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Tipping The Velvet by Sarah Waters

Tipping The Velvet (original 1998; edition 2002)

by Sarah Waters

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3,6551071,443 (4.01)378
Title:Tipping The Velvet
Authors:Sarah Waters
Info:Virago (2002), Edition: New edition, Paperback, 480 pages
Collections:Your library
Tags:fiction, Welsh fiction, Published in 2002, Published in the 2000s, Published in the 21st century, England, London, historical fiction, Read in 2013, Read in Belfast, Bought in 2013

Work details

Tipping the Velvet by Sarah Waters (1998)

  1. 70
    Fingersmith by Sarah Waters (zembla)
    zembla: A lush, atmospheric Victorian love story between two young women.
  2. 81
    Affinity by Sarah Waters (Booksloth)
  3. 61
    Middlesex by Jeffrey Eugenides (_debbie_)
    _debbie_: Both are (at least partially) historical novels with strong themes of identity, coming of age, and going against the mainstream to stay true to what you feel is right. Although one is set in Victorian England and the other isn't, they both have that same feel of rich language and descriptive place.… (more)
  4. 20
    Moll Cutpurse, Her True History by Ellen Galford (CurrerBell)

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» See also 378 mentions

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Showing 1-5 of 100 (next | show all)
I have had this book on my shelf to read for sometime. This ended up being a very well done historical fiction book about a young woman who ends up performing as a masher on stage and throughout that process realizes that she is gay. This is definitely an adult read.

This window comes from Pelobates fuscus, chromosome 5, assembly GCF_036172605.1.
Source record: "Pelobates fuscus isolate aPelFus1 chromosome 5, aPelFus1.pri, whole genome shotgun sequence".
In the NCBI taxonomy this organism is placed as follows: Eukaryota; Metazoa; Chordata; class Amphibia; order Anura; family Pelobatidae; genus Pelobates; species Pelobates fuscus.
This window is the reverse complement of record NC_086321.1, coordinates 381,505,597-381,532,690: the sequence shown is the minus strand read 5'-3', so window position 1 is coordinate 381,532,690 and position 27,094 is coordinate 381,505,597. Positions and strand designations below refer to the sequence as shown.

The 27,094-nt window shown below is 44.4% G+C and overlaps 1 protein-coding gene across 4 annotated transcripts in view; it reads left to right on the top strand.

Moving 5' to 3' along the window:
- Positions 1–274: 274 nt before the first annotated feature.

Nancy is absolutely infatuated with the masher (cross-dressing music hall singer) Kitty Butler when she sees Kitty onstage. Nancy ends up becoming Kitty’s dresser and as events progress Nancy eventually takes the stage name Nan King and joins Kitty on the stage. When Kitty begins to shy at her own lesbianism and decides to get married to their male manager, Nan’s heart is broken. Nan leaves the stage and instead walks the streets as a butch roue (a pretty boy prostitute of sorts). While on the streets Nan finds friends and love in unexpected places.

This was a very entertaining, interesting, and engaging read. Nancy has such a straight-forward reaction to finding out that she loves other women; she just accepts that that is how she is and can’t understand other people's reaction to her sexual orientation. Really Nan’s attitude through the whole book is very interesting; she’s so composed and matter of fact over everything. Despite all she does and all she sees, there are only a couple of times where she feels betrayed and loses her composure.

I also really enjoyed looking into this time in history and getting to see it from a different point of view. GLBT folks have been treated such a wide variety of ways by society throughout the ages and it was interesting to get a historical look into that subculture.

The book is a fun read and very engaging; it’s a long book but I breezed right throughout. I would recommend for adults and older because there is a lot of sex in this book. I mean a lot a lot of sex and most of it is atypical. None of the sex is really gratuitous and I did like that a broad range of lesbian sex is portrayed; by that I mean we see Nan having tender loving sex and we also see her turning tricks for cash.

Overall an excellent historical fiction novel about one young woman’s journey through a stage career, discovering her own sexuality, and surviving. I would recommend to those who are interested in reading a historical fiction that explores both theater and GLBT subculture of the late 1800’s. ( )
  krau0098 | Nov 7, 2015 |
This is the first novel of Sarah Waters's that I read, and I love the historical picture that it drew as well as the drama that works it way through the book. ( )
  Big_Blue | Sep 29, 2015 |
A thoroughly enjoyable story, unencumbered by plot and with some great sex senes. ( )
  Lukerik | Sep 26, 2015 |